Whether or not the presence of a snake brings good luck or not to the person the snake visits, I doubt I will ever eat in this restaurant.

Have you had any ‘encounters’ with these slithery creatures?

Share

S for Semantics of Democracy

SThis essay was previously published on this site. I am publishing again as part of the ‘A to Z Challenge (2016)’

***

In the wake of the dramatic political events in the Middle East in February 2011, there are many who wonder if some countries there will now embrace democracy. Indeed, since the revolution in Egypt, there is analysis of how fast its citizens were able to start the revolution to oust the regime of Hosni Mubarak. Also, there has been debate about the blueprint for democracy that Egypt will now adopt. From a writer’s perspective, however, one question remains strangely unanswered: what, actually, does the word ‘democracy’ mean?

Let’s start with the events in Cairo, Egypt, by referring to the story told by Umapagan Ampikaipakan, a columnist with the New Straits Times of Malaysia: approximately two months before the revolution commenced, Mohamed Bouazizi was a 26-year-old man who had a university degree. When he could not find work, he decided to start a small street stall to sell vegetables. Without a licence, the police stopped him from doing business. Frustrated and angry, the young man committed suicide by setting himself on fire. Furious, the citizens of the town rioted and there were clashes with security forces. A few days later, another disillusioned man ‘climbed an electricity pole, shouted “no for misery, no for unemployment”, touched the 30,000 megawatt wires and electrocuted himself.’ These were men who had nothing to live for. The response of the authorities was as expected: although they regretted the incidents, they thought that people had taken them out of context and were using them to reach unhealthy political ends.1

Mr. Ampikaipakan also states that, ‘… the idea of democracy, that practice of social equality, that notion of “by the people, of the people”, has long been considered to be the last best hope. Because it places the responsibility, the burden — even the eventual guilt — in the hands of the many. Because it forces the individual to think with the collective; like a collective.’ 1

Khor Swee Kheng, in his letter to the New Straits Times, adds to the story of the political drama in Egypt by saying that the attention of the world was more focused on the angry young men and their internet tools than maintenance of democracy. He believes that democracy is the least ‘imperfect system of governance, and (in combination with capitalism) probably the vehicle that has done most to eradicate poverty, raise living standards and improve “happiness” levels worldwide.’ 2

Mr. Khor makes the statement that an entire nation of angry young people coming together and using technology to revolt against an autocratic government does not necessarily bring about democracy. He argues that, in the absence of large middle class, the template for proper government does not contain essential elements for democratisation. For instance, the people must be aware of their rights, have the intellectual and emotional courage to fight back and the tools to organise such a fight. In addition, leaders of a democratic nation should have the ability to govern the people. Finally, there should be democratic tools such as ‘a free media, a working legal system … and independent universities.’ In the absence of all these, when a country moves rapidly from autocracy to democracy, there is chance that it will be much harder to build an effective civil service as ‘we hardly can expect the brave leader of the revolution to automatically be a competent minister of roads, and his underlings to also happen to be trained civil engineers.’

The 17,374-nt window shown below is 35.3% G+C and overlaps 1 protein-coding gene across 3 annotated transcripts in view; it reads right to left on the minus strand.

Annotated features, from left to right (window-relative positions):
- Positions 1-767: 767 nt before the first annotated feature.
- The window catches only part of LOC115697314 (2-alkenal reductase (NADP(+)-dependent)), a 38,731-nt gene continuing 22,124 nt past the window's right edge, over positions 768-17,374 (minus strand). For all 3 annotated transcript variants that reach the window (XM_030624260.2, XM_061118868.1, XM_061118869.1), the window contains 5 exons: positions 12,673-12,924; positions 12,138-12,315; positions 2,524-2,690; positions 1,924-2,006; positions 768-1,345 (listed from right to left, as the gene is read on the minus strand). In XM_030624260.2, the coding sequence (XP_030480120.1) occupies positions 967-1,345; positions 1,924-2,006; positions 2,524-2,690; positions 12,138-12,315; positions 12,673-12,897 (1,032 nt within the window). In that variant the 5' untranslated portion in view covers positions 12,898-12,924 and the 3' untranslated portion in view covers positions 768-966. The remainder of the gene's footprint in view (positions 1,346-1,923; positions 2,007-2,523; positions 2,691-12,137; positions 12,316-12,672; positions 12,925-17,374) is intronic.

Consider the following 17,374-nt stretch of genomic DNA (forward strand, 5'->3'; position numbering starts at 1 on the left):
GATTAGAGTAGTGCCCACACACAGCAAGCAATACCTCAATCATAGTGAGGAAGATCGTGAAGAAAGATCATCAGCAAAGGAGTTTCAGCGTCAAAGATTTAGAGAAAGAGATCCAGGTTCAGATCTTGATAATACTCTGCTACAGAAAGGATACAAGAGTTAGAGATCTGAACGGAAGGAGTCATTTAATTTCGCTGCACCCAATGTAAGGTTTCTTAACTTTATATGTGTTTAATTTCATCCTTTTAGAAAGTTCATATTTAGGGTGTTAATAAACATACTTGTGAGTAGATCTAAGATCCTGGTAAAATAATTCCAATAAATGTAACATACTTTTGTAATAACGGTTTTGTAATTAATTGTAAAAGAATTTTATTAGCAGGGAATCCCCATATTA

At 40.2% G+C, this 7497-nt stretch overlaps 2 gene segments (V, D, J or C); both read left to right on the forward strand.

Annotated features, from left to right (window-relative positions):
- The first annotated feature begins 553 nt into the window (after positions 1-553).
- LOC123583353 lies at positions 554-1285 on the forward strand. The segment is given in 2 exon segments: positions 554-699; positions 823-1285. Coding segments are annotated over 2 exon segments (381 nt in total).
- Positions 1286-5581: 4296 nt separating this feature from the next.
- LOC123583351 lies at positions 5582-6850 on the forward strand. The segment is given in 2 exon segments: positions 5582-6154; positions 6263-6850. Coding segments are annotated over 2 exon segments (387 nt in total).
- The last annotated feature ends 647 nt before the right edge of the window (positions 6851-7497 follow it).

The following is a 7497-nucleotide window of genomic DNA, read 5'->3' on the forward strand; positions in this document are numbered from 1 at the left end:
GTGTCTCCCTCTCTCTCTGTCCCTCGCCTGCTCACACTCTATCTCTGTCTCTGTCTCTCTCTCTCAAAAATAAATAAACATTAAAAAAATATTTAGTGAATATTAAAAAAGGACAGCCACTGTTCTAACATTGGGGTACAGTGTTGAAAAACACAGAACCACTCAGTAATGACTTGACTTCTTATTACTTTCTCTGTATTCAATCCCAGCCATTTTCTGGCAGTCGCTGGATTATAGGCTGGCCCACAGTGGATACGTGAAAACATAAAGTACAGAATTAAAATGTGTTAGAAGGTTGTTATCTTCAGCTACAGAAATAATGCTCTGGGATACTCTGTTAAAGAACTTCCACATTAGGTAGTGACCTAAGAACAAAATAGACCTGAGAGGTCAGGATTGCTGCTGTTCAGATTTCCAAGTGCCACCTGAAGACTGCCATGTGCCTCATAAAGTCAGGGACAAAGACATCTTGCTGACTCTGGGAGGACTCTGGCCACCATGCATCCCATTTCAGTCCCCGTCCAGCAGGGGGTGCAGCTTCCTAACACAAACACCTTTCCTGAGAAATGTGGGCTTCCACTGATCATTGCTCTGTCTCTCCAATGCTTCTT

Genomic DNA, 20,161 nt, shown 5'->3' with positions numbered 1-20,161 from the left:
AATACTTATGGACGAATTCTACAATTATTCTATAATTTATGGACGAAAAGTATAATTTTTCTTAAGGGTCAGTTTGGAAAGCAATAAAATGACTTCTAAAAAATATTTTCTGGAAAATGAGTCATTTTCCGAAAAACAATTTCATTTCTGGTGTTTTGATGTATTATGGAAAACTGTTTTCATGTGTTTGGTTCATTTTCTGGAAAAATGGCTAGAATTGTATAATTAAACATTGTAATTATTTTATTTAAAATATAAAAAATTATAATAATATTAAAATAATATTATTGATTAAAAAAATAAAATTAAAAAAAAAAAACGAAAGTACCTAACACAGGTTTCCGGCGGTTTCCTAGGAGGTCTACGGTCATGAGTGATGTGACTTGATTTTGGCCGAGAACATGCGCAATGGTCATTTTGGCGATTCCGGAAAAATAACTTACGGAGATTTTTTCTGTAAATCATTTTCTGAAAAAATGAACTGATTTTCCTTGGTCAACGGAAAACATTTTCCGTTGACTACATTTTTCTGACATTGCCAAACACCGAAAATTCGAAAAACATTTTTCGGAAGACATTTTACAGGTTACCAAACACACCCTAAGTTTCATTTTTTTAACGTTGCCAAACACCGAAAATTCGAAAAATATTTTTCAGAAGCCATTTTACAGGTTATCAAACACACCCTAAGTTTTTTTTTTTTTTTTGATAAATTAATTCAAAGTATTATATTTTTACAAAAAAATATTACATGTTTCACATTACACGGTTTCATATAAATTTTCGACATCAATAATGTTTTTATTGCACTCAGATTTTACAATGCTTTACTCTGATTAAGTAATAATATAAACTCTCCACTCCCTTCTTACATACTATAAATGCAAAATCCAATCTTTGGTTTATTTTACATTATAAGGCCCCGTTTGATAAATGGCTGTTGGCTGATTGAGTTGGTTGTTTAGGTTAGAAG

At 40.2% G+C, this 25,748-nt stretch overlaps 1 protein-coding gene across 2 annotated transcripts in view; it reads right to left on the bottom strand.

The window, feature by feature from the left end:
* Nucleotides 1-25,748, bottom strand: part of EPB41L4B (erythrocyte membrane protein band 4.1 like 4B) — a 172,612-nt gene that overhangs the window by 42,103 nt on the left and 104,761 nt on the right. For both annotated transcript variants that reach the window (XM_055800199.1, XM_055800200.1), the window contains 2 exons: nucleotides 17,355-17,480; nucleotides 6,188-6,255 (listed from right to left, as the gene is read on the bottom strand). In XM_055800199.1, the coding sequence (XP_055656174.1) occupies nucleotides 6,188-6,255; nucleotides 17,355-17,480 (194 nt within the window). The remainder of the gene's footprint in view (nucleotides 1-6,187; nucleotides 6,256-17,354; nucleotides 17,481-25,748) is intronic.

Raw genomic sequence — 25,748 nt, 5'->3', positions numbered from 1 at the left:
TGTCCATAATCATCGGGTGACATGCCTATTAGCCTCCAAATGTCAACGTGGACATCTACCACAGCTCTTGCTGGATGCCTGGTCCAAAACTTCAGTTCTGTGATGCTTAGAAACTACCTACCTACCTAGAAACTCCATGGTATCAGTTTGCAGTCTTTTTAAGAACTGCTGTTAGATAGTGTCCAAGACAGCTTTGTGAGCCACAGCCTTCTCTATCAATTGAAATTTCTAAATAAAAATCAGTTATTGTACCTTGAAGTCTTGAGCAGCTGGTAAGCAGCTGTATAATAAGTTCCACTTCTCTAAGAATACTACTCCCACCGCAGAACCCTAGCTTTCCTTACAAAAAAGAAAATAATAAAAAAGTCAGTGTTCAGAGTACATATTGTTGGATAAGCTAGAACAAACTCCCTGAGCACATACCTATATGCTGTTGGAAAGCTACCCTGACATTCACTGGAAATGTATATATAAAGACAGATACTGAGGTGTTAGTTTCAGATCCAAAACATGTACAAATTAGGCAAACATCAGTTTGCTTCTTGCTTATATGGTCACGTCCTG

Karim Raslan, a columnist with The Star, somewhat echoes Mr. Khor’s sentiments when he writes as follows: ‘When people invoke “democracy,” they mean much more. They mean freedom, prosperity, good governance, social justice and peace … At the same time, democracy … isn’t just a simple process of calling elections and voting. In order for the process to work, there needs to be a media that is free and fair as well as counter-veiling institutions – NGOs and law courts that are objective and above the fray. It’s also important that there should be a 50:50 chance that the present bunch in government can be thrown out of office: otherwise why bother?’ 4

Mr. Raslan goes on to argue that democracy also depends on the culture, religion, history and politics of a nation. In the end, he makes a plausible conclusion that because human nature is such that we are always evolving, (in other words, we always want more), ‘democracy allows for this constant evolutionary process, responding and adapting to popular sentiment.’ 4